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Are You Taxed on Your 401(K) or Roth 401(K)?

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    At least once a day as your taking phone calls and navigating the business world, you dream of retirement. However, how do you pay for it? A 401(K) is recommended by putting 80 percent. For instance, if you made $50,000 per year before retirement, then you’ll need $40,000 annually in retirement.

    Social Security isn’t going to cover that much. Of course, there are several avenues to find income in your senior years. These revenue streams include:

    • Social Security
    • Pension
    • Savings
    • 401(K) or Roth 401(K)
    • Investments
    • Rental property

    You’ve probably already heard about 401(K)s and Roth 401(K)s but you’ve never really understood the difference between the two. You’ve probably also wondered if and when you need to pay taxes on these types of retirement accounts. The truth is that you have to pay taxes on both. It’s just a matter of timing. You can pay now, or pay later. 

    What Is a 401(K)?

    A 401(K) is an investment account that’s specifically designed to be there for your retirement. It’s an account that’s sponsored by your employer. Both you and your employer contribute money to the account. You contribute to this account by setting up an automatic payroll deduction, and you usually select a percentage of your earnings to move to the account.

    The name of this account comes from the U.S. Internal Revenue Code. You don’t pay taxes on any of the contributions at the time you put the money into the account. You pay taxes on the funds when you withdraw them. In most cases, this is after you retire. If you withdraw funds before you retire, you may end up paying penalties, depending on the circumstances for taking the money out of the account. 

    Once the money enters your 401(K) account, you get to decide how to invest the funds. Many account holders invest in mutual funds, but you can also invest the money in stocks and bonds. The goal is to safely grow your funds so you have enough money for your retirement. 

    How Much Can You Contribute?

    In 2019, you were allowed to deposit up to $19,000 per year into your 401(K). In some cases, the amount you can deduct from your taxes that goes into your 401(K) declines because you or your spouse’s employer offers its own retirement plan other than contributing. 

    Accessing Funds in Retirement

    At the age of 59 years and six months old, you can begin to access the funds in your account without a penalty. There are cases, such as total disability, when you can access it earlier. There comes a time when the IRS requires you to withdraw a certain percentage each year. For most people, this begins at age 72.

    This is referred to as a required minimum distribution (RMD), and the percentage that you must take out of your 401(K) is based on a table produced by the IRS and directly related to your life expectancy. If you’re over the age of 72 and still working for the company that created the account, you don’t have to take the yearly RMD. 

    What Happens to Your 401(K) When You Leave Your Employer?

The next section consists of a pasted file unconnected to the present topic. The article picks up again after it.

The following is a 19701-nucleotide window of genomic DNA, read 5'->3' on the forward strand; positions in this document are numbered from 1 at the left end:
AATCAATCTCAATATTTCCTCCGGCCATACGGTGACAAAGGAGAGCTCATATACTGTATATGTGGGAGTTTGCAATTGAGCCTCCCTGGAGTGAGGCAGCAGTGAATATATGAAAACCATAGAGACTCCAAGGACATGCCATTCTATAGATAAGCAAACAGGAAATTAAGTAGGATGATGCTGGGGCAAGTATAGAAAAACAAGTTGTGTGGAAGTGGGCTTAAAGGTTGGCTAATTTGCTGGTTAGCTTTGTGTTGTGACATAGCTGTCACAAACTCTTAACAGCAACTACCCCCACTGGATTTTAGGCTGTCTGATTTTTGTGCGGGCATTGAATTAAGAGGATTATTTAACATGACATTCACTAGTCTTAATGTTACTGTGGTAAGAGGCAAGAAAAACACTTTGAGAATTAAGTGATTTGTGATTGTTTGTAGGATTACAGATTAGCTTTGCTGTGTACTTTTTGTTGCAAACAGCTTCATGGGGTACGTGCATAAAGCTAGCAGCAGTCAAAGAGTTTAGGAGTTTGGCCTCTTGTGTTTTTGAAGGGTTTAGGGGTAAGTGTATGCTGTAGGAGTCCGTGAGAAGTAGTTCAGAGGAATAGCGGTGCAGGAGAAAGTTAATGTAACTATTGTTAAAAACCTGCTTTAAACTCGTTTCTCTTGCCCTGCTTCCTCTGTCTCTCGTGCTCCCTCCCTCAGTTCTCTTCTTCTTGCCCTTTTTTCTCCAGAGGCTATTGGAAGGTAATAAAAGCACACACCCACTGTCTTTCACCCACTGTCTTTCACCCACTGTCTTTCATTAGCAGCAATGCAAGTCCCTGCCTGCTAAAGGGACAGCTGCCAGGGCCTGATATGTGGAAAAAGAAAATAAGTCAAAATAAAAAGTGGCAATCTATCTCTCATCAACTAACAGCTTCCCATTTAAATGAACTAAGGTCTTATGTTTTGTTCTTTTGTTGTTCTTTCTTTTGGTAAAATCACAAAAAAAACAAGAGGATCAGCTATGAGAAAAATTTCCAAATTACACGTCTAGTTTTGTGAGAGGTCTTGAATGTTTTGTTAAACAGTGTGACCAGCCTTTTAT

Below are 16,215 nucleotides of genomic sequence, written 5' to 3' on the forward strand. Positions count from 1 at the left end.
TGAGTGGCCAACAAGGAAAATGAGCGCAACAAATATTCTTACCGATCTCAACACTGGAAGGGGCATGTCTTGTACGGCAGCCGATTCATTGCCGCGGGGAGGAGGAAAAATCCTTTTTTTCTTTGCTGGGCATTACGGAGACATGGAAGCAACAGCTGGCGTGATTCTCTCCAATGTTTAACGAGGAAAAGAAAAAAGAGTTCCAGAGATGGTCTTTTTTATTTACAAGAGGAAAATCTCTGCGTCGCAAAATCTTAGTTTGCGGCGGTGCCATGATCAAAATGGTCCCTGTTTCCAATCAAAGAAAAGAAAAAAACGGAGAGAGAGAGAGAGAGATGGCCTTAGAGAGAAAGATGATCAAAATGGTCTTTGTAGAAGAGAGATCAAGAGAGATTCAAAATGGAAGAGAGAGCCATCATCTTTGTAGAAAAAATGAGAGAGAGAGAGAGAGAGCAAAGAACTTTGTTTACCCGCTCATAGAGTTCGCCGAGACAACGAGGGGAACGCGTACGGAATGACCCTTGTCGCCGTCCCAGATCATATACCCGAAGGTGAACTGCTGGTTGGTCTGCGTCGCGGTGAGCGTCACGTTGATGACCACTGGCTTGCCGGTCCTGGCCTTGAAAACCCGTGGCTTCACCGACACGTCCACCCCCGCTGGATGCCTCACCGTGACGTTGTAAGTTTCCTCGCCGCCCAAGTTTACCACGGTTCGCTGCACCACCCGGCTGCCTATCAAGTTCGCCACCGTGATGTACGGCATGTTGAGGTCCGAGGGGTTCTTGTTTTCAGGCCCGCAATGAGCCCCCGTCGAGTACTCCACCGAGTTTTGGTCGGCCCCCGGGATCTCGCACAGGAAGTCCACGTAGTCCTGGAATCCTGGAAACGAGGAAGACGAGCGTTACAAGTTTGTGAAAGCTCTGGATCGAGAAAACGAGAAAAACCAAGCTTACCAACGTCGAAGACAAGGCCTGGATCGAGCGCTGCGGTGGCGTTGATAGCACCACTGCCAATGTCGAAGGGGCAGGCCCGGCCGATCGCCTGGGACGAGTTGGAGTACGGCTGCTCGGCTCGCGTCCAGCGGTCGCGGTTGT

Your 401(K) is directly linked to the employer who created it. You have several options when you leave your job. Here are the options:

    1. Withdraw the funds: If you do this, you’ll pay a 10 percent penalty for early withdrawal.
    2. Move it into an individual retirement account (IRA): There are strict rules governing this type of move. The institution you’re moving it to can help you navigate the move.
    3. Leave it with your former employer: The money is still yours, but you can’t add to that account.
    4. Move it to your new employer’s 401(K): Some employers will allow you to bring your old 401(K) with you. Like with the second and third options this will help you avoid tax penalties. 

    What Is a Roth 401(K)?

    Are You Taxed On Your 401(K) Or Roth 401(K)?

    A Roth 401(K) is a company-sponsored retirement fund, where both the employer and employee put funds into it. There is a yearly limit as to how much you can deposit each year. The largest difference between them is that the money deposited into the fund has already been taxed and won’t be taxed when you withdraw it in retirement. 

    Typically, people select the Roth 401(K) over the 401(K) if they believe that they’ll be in a higher tax bracket when they retire than the one they’re currently in. For instance, if you’re in your early 20s and just starting your career, you expect your salary and subsequently, your tax bracket to rise significantly before you retire. In this case, it makes sense to pay the taxes now instead of later. 

    As of 2019, the yearly contribution is 19,500, making it slightly higher than a 401(K). If you’re over the age of 50, you can add an additional $6,000 annually as a catch-up contribution. This gives you a little extra money in retirement.  

    Not all employers offer a Roth 401(K) as an option; however, when it is offered up to 43 percent of employees will take this option. This seems to be a popular option for low-income employees and young workers who anticipate making more money later on in life than they’re making now. 

    Conclusion

    At Silver Tax Group, we understand how confusing the tax code can be around a Roth 401(K) and a 401(K). We’re ready to partner with you and help you make the best choices possible for your financial future. We can provide you with all the tax implications for investing in and removing funds from both types of 402(K)s. Contact us today to learn more or schedule an appointment. 

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